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Pediatr Transplant. 2004 Oct;8(5):485-92.

Polyomavirus infection in pediatric renal transplant recipients: evaluation using a quantitative real-time PCR technique.

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  • 1Department of Pediatric Transplantation, University Hospital Gasthuisberg, University of Leuven, 49 Herestraat, 3000 Leuven, Belgium.


Polyomavirus infection and related nephropathy is being increasingly recognized as an important cause of allograft dysfunction in adult renal transplant recipients. We prospectively monitored pediatric renal transplant recipients for the presence of BK and JC polyomavirus in urine and blood using a quantitative PCR assay to evaluate the prevalence and clinical relevance of polyomavirus infection in the pediatric renal transplant population. Of 46 pediatric renal recipients who were evaluated, nine (20%) demonstrated isolated BKV viruria, while five (11%) had concomitant BKV viremia and viruria. JCV viruria was found in eight (17%) patients. BKV viremia was associated with a significantly higher urinary BKV viral load: median urinary viral load 1.9 x 10(9) copies/mL (range 6.7 x 10(2)-1.8 x 10(11)) for the group with concomitant viremia and viruria vs. 1.8 x 10(3) copies/mL (range 2.5 x 10(2)-4.5 x 10(6)) for the group with isolated viruria (p < 0.0001). In children that were followed prospectively since their transplantation, the BKV urinary viral load increased markedly before viremia became detectable a few weeks later. None of the patients with JCV viruria or isolated BKV viruria had renal dysfunction. Among the five patients with BKV in both urine and blood, two developed biopsy-proven BKV nephropathy associated with deterioration of the renal function. Management of the BKV nephropathy consisted of reduction of immunosuppression alone or in combination with antiviral treatment with cidofovir. This study shows that polyomavirus infection and related interstitial nephritis is a relevant clinical issue in the pediatric renal transplant population. Monitoring the polyomaviral load in the urine and the blood of the patients using a quantitative PCR technique is a useful tool in the diagnosis and subsequent management of this infection. Even before viremia is present, an important rise in the urinary viral load should draw the attention of the transplant clinician and raise the issue of adapting the immunosuppression.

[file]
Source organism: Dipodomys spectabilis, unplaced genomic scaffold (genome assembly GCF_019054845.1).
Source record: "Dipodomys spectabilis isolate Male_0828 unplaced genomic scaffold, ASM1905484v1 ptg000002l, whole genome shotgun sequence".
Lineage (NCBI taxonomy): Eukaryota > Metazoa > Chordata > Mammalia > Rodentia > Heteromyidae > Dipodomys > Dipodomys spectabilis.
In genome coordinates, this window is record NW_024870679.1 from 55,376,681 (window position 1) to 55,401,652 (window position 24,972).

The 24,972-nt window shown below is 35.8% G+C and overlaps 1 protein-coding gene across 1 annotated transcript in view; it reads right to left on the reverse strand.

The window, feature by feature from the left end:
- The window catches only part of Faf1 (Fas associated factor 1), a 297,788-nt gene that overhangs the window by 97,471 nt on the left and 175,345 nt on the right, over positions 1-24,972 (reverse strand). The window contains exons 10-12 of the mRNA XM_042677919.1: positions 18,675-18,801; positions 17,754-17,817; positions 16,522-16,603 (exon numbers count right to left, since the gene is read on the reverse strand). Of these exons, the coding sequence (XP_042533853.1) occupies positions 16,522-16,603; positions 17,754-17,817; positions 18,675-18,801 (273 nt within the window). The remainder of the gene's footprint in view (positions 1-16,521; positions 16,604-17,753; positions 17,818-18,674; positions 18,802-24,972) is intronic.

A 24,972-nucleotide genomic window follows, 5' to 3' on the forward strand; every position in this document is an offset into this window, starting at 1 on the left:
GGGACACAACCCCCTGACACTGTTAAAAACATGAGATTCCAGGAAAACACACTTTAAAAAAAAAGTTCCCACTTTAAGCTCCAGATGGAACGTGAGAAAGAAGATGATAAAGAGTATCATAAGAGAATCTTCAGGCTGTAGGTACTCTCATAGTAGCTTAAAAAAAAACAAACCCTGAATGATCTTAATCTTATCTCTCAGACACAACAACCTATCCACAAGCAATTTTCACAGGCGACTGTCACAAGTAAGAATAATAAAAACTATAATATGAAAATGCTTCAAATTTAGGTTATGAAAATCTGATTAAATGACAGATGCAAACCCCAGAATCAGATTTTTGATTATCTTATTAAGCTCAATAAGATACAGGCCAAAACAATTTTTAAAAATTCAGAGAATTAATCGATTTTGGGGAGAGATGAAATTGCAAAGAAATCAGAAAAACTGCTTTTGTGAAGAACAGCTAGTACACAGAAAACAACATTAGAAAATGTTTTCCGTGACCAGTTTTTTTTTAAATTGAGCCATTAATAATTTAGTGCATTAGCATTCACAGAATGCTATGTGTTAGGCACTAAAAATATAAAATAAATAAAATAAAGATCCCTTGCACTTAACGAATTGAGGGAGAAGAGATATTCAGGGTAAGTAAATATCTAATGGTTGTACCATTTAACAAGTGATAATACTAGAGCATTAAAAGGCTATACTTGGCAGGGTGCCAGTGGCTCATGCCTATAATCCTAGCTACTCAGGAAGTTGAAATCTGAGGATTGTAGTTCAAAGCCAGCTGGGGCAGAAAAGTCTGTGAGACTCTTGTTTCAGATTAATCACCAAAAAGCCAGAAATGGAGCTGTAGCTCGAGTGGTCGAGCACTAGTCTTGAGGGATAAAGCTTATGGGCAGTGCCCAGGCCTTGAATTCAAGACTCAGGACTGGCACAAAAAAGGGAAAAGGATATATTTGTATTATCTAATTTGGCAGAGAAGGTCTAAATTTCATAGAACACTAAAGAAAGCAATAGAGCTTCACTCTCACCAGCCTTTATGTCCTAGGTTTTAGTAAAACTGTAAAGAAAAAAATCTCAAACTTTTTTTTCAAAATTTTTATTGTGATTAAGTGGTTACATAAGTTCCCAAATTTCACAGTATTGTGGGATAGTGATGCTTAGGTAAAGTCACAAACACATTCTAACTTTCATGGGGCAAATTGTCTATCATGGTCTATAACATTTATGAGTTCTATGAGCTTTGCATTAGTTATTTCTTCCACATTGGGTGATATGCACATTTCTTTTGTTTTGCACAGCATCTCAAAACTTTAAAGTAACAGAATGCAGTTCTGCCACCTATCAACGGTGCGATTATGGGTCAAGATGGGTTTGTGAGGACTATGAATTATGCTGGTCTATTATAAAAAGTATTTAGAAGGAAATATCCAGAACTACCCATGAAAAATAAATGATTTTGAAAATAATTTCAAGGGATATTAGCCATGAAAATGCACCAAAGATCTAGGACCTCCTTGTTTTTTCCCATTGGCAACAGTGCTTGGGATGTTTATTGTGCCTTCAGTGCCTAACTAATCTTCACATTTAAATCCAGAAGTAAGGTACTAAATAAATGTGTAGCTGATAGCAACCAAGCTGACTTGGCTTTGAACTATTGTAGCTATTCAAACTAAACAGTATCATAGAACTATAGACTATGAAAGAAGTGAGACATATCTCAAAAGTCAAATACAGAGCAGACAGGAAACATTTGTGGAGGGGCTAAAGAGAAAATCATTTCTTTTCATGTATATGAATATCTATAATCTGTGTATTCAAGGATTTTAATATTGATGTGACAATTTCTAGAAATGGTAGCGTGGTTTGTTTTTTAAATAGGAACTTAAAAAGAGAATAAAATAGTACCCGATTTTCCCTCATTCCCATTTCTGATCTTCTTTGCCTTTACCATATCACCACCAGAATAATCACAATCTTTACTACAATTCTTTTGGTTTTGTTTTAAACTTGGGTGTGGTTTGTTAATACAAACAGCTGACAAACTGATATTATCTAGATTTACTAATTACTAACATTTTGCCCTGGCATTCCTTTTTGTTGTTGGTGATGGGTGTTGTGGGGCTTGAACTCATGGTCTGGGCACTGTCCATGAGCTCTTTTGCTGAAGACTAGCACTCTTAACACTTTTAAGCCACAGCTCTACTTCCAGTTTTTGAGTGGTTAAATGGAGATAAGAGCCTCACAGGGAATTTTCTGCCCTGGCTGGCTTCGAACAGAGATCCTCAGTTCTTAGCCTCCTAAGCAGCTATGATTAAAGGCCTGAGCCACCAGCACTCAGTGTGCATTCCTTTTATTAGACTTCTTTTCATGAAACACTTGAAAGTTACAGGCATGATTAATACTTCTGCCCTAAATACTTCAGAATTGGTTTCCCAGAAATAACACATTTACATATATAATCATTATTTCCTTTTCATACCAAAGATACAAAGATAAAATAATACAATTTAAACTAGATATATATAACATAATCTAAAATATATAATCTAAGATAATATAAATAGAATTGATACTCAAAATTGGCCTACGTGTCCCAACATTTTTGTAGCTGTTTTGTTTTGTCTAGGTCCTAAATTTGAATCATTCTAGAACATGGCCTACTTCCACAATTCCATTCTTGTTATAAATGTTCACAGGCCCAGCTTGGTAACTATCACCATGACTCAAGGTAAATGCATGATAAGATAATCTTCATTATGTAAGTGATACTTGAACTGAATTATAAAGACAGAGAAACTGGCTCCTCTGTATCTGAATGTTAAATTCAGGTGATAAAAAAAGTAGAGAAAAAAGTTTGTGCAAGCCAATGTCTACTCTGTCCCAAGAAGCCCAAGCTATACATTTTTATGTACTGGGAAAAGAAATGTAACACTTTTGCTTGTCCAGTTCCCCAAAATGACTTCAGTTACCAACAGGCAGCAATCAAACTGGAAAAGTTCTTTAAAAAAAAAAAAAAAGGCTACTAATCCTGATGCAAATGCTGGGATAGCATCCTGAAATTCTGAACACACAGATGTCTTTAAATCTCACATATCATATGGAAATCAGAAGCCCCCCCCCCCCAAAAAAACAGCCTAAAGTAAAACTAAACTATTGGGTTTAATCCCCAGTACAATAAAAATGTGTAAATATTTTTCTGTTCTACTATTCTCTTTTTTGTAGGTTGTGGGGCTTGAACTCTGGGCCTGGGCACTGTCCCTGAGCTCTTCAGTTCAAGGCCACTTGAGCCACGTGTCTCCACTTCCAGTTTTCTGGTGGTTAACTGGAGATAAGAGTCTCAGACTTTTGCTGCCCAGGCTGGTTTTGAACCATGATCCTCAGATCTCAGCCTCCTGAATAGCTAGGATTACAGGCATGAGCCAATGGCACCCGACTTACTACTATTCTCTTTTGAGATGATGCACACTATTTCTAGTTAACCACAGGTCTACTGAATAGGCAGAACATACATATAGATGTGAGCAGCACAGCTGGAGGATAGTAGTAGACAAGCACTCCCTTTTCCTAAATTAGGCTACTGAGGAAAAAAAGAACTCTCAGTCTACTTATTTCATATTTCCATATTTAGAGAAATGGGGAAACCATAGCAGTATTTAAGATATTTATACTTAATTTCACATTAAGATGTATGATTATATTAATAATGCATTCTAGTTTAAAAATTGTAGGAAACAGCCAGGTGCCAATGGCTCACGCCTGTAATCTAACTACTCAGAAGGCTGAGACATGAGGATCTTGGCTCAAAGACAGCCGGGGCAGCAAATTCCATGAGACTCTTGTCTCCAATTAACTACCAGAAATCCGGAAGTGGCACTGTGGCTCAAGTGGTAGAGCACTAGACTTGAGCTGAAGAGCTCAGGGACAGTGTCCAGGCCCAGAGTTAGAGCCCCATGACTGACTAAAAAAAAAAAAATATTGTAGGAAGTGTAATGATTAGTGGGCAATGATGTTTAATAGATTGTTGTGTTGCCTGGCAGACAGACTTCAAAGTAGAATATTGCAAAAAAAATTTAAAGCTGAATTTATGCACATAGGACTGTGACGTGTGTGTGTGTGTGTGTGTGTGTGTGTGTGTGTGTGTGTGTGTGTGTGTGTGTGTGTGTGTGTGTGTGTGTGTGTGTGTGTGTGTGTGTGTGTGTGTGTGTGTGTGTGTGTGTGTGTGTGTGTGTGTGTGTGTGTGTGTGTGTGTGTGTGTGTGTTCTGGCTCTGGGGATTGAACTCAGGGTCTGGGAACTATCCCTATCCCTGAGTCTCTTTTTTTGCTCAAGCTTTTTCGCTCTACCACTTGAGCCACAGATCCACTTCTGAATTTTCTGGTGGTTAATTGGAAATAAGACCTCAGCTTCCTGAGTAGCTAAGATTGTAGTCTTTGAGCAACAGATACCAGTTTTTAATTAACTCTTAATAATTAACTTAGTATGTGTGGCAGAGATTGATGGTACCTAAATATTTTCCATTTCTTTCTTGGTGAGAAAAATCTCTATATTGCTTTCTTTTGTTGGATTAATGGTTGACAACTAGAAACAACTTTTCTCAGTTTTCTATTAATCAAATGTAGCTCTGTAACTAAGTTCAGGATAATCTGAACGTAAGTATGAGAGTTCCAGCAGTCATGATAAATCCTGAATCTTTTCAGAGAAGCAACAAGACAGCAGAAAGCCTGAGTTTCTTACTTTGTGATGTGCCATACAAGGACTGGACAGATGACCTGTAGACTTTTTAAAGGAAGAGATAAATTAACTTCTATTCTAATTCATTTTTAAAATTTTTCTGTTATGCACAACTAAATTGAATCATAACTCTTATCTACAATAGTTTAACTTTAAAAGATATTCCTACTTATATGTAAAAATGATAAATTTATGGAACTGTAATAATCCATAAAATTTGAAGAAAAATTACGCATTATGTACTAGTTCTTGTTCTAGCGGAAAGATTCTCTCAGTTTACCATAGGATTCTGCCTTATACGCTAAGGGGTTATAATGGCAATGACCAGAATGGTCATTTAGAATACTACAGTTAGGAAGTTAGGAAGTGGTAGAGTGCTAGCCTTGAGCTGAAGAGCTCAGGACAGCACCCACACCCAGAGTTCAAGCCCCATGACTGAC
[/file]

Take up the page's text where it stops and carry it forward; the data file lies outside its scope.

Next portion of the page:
[PubMed - indexed for MEDLINE]
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